The Algona Upper Des Moines from Algona, Iowa on April 29, 1965 · Page 3
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The Algona Upper Des Moines from Algona, Iowa · Page 3

Algona, Iowa
Issue Date:
Thursday, April 29, 1965
Page 3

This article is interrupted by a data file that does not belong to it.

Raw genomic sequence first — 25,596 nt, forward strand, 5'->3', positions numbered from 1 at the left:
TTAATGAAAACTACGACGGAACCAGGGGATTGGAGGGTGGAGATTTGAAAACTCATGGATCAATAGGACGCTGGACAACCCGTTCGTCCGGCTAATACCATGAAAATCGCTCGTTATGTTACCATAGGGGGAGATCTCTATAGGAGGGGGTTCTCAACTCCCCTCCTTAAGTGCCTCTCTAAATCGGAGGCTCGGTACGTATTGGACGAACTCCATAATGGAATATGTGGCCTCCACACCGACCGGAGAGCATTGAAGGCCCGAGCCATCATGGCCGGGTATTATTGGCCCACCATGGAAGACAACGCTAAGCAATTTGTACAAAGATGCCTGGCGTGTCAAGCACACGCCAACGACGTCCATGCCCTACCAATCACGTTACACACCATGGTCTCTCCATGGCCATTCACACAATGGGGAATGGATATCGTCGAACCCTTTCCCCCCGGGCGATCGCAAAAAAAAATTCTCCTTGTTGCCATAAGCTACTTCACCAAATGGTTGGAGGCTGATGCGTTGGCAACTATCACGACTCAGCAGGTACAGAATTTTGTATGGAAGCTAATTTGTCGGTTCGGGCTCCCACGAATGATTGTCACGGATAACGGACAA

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Wins $100 Scholarship "——•"—•- . . m^ Mary Ann Arndorfer, daughter of Mr. and Mrs. Ben Arndorfer of Britt, is pictured accepting a check for $100 from her sponsor, Dr. R. M. Baldwin of Algona. Miss Arndorfer was a second place winner in the 1965 Scholarship Essay Contest, conducted each year by the Iowa Chiropractic Society. The contest was open to all lowans and the scholarship can be used at the College or University of the winner's choice. Mary Ann is attending the State College of Iowa, Cedar Falls, majoring in Spanish. FROM THE ATTIC... ... TO THE VAULT (Your Hobby - AMbYoor Neighbor's) ,. • ':'. ,.v"--i3|ft By Dick Palmtr I have now had the opportunity to examine the newest catalog on paper currency, entitled North American Currency, written by Grover Criswell whose previous works on Confederate currency and bonds are standard references for the field. This 910- page volume retails at $15 which will limit its general circulation, but most serious collectors of notes will make the investment and be well satisfied with same. The technical production of the book is excellent, with glossy paper, hundreds of illustrations, and an attractive deep green cover with four notes and white title. With purchase by clubs and libraries, new collectors should be attracted to this already-growing hobby field. There has always been a distinct correlation between the availability of information and collecting popularity. I have always been amused at the number of people who stop at my table at a bourse, glance around a bit, and then state, "I don't know anything about currency," leaving the implied, "so I don't collect any of it". Just how one is supposed to know anything about it without collecting it has never been made clear to me. Very few learn first and collect later. The two go hand in hand. ; •- o - » The author clearly states that this is by no means a complete catalog as many thousands of notes exist from the era prior to the Federal issues during the Civil War. The U. S. government sectipn is very limited, but this is as it should be, since these issues have already been well cataloged. Mr. Criswell does not try to preempt previous works. He not only gives them full credit, but used their number jjystem, leaving them as primary in their fields and commendably avoiding unnecessary confusion. It is refreshing to see this degree of cooperation in the interest of the hobby. He does, however, incorporate Canadian notes in his numbering structure, which, is desirable as the standard catalogs for Canada are now inadequate in the currency field. Another much needed section provides basic identification and pricing for notes of the colonial period. Previous catalogs have been badly outdated price-wise. The author states that the number system used is somewhat complicated and is flexible to provide, I hope, for future supplements. He doesn't attempt to explain it, but it appears the numbers are based on an alphabetical listing of the issuing agency with gaps to provide for known or anticipated additions. - o - The ads for the book state that it will contain "realistic" ••pricing, but the information sheet within the book rather clearly indicates that this isn't to be expected as "record" retail and ii's hard to believe,mil... electric home heating really is silent—with resistance electric heat there are no moving parts, so—no noise! there are no drafts, with modern electric heat; no blowers to hurl blasts of air across your feet—just the even warmth of electric heat. with electric heating you can control the temperature in each room. Yes, it's hard to believe, but it's here now—the best home heating system—clean, silent, convenient electric home heating, another magical feature of electrical livinp. Algona Municipal Utilities auction prices are used. There is nothing "realistic" about such records, since many are based on a complete lack of information. I have seen trade offers seeking several dollars in trade for a ten cent note. Mr. Criswell, unfortunately, has a reputation for excessively high valuations and this in itself tends to discourage new entrants into the field. While some notes are offered too infrequently to really establish a market and would certainly go up sharply in the face of any significant change in demand, many are consistently advertised and there is no valid reason why the pricing can not reflect this. Mr. Criswell knows this full well as he, himself, has sold a goodly number of these notes in sheets and still offers them at wholesale. It is difficult, however, to generalize in respect to this book. The Canadian section impresses me as well priced, the colonial section seems reasonable, and I have noted many notes at prices lower than advertised retail. I would object particularly to the Canal Bank issues and other commons from Louisiana, which are overpriced from 25-50%. Pricing is given for very good and uncirculated. On many of these Louisiana notes, the difference between the two is but 50 cents. Many of these were never issued, so anything less than uncirculated would be the result of mishandling. For notes selling from $1.50 to $3 in un- circulated, there would be virtually no market for beat-up specimens. Actually, who is going to pay $5 for a note in very good, when according to the catalog for just 50 cents more you can get a prime uncirculated ? For those of you not used to the terms, very good would be 5 grades below the top class and in the strange terminology of the collector, very good means a rather indifferent quality. The State of South Carolina Revenue Bond Scrip issues are also priced In the sky. In summary, however, I do believe the pricing to be superior to his past works. - o I would also wonder why, when a series is started, the entire series would not be listed, or at least noted. The Bank of the State of Georgia goes from the $20 to the $1.00, with no mention of the $50 and an issue of the State Bank of New Brunswick, New Jersey, stops at $50, with no mention of the $100 and $500. ''ThereTis ample blank spacing in the text to at least note the complete series and it really isn't necessary to picture each note. Iowa, incidentally, received rather limited treatment, with no mention being made of the State Bank of Iowa issues. Notes on banks outside the state, but overprinted for Iowa use, are often listed under the state of the issuing bank such as the Commercial Bank of Terre Haute, Indiana, the Agriculture Bank of Brownsville, Tenn. and several non - overprinted Nebraska issues. - o - With all of the work that went into this book, I think some of these points might have been avoided, but they do not detract from the value, interest and significance of this book. I hope the sales are good. It is by buying support of the collecting field that more needed information will become available. This book was a labor of love, but I hope the bank account of the author will show some material reward and that additional supplements will be forthcoming. was served and prizes awarded to Mrs. Paul Thilges, Sr., Mrs. Adeline Wagner and Mrs. John Thul receiving the birthday gift. SP/4 Joe E. Loebach, 528 Engr., arrived home Tuesday with his Army discharge after two years service, the past year being spent in Thailand. Mr. and Mrs. Loebach and son Joe Thurjday, April 29, 1965 Algona (la.) Upper Dot Molnw-3 will be at home on their farm near Burt. Mr. and Mrs. Ralph Kohlhaas Lynn and Randy spent Tuesday at Iowa City. Mrs. Clara Kehl- haas, Algona, paternal grandmother, stayed at the Kohlhaas home with her grandsons. Mrs. Anna Bormann, Alta Vista, and Mrs. Paul Erpelding were guests of the 500 club at the home of Mrs. Peter Bormann Thursday, prizes were received by Mr*. W. B. Devine, Mrs. Anna Bormann and Mrs. Alphonse Berte. Mrs. B«rte entertains the club May 6. St. Joe C.D.A. Has Film On Civil Defense ST. JOE - C. D. A. met Wednesday evening with Grand Regent Mrs. N. J. Weydert presiding. Civil Defense films on radio active fallout and rescue breathing, shown by the Bode fire department preceded the meeting. National communion observance will be held May 1 at 7:30 mass in St. Joseph's church. The nominating committee presented a slate of officers to be elected at the May 12 monthly meeting. Social welfare committee reported on projects being considered by the court, with Rev. Leo C. Schumacher commenting on the program. Following the meeting, lunch Whoever heard a woman keep a secret? "Helen, I've just finished painting 'this bedroom with new DA-TEX. and it looks wonderful." Yes, one woman tells another about new DA-TEX one-coat wall paint and soon the whole town knows. Women appreciate that new DA'-TEX ia -Densi-tized. r hs heavi'^]$ff#3neahs there vis less -drltf'"arid'''less spatter New DA-TEX clings to your brush or roller. There are nn brush marks, no laps, no telltale traces where you touch up later. There's no painty odor either. Dries in just 23 min utcs. You've read about Densi- tized DA TEX in LIFE magazine. Now try it on your own walls. Choose from 'a wide selection of beautiful colors at Sailer's Davis Paint Store, Algona, Iowa. SHEAKLEYS HAVE THE LARGEST SELECTION OF QUALITY NAME-BRAND SPORTSWEAR IN OUR AREA. SHOP & COMPARE ! Quality is not expensive ifa priceless f You"li find quality here . reasonably priced / How does this impress you Ford and Chevy owners out there? CIDAA A full-sized Chrysler is priced less than $7 a month more. Make CHRYSLER NEWPORT FORD GALAXIE 500 CHEVROLET IMPALA OLDS F-85 CUTLASS BIIICK SPECIAL SKYLARK Wheelbase 124" 119 119 115 115 Overall Length 218 2 j 2100 2131 204 'i 203 4 V-8 Engine Cubic Inch Displacement 383 289 283 330 300 Bast. Monthly Payments $65.67 5894 58.94 59.26 58.65 Difference Per Month $6 73 6.73 6.41 7.02 BASIS OF COMPARISON- All models are 2-door hardtops equipped with V-8 engine, automatic transmission power steering, power brakes, radio and heater Monthl/ payments have been computed on manufacturers' suggested retail price, one-third down and 36 monthly payments. Not included are the extras you pay for on practically any new car. «hitu//all n--^ r !-:luxe wheel covers, destination Charges, state and local taxes interest insurance and h'.'.'n'.in,', '•.•-.• J 1965 is Chrysler's most popular year. As a result, we have a top seleotion of money-saving used cars. See us today. PERCIVAL MOTORS, INC. • 800 So. Phillips, Algona, Iowa